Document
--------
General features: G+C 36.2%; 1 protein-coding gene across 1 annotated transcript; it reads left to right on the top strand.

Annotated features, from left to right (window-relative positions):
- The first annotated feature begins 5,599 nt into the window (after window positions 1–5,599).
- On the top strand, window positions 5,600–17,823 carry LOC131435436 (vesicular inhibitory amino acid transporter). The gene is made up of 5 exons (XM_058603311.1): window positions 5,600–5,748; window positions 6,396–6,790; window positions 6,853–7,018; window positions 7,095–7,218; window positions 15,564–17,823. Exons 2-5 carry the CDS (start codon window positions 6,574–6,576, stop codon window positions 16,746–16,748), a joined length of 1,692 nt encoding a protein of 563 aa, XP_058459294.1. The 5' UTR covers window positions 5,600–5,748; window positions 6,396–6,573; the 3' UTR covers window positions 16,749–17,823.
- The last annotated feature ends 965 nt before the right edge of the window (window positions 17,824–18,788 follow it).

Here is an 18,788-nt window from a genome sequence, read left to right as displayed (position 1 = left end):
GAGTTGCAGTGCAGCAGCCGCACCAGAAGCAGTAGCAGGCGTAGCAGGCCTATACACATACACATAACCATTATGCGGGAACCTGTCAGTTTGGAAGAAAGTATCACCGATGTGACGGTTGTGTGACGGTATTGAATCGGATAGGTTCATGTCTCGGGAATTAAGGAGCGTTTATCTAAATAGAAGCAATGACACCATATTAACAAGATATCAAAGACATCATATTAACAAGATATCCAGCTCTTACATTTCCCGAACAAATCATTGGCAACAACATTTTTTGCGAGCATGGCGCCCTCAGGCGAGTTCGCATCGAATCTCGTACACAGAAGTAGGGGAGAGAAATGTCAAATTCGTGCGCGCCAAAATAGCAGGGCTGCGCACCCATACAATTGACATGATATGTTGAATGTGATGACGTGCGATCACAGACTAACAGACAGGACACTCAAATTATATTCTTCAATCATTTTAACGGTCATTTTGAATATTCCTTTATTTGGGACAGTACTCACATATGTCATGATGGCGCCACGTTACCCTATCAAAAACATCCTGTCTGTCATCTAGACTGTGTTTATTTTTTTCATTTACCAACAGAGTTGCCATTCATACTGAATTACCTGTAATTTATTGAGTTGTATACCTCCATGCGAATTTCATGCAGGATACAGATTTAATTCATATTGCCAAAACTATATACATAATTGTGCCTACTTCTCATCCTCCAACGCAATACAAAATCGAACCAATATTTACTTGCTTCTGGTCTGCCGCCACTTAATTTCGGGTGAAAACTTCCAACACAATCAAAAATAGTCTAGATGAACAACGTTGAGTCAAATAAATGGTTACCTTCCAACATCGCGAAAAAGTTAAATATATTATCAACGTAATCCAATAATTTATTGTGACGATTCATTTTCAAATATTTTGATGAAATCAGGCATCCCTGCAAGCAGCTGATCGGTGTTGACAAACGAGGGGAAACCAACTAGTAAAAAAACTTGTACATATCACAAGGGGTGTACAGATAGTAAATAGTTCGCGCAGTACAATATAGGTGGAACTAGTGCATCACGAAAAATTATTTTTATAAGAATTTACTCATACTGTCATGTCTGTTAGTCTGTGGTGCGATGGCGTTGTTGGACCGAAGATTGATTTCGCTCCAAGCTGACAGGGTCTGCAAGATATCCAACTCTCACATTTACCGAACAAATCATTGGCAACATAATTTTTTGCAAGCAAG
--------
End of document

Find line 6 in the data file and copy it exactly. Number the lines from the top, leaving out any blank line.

Here is an 18,788-nt window from a genome sequence, read left to right as displayed (position 1 = left end):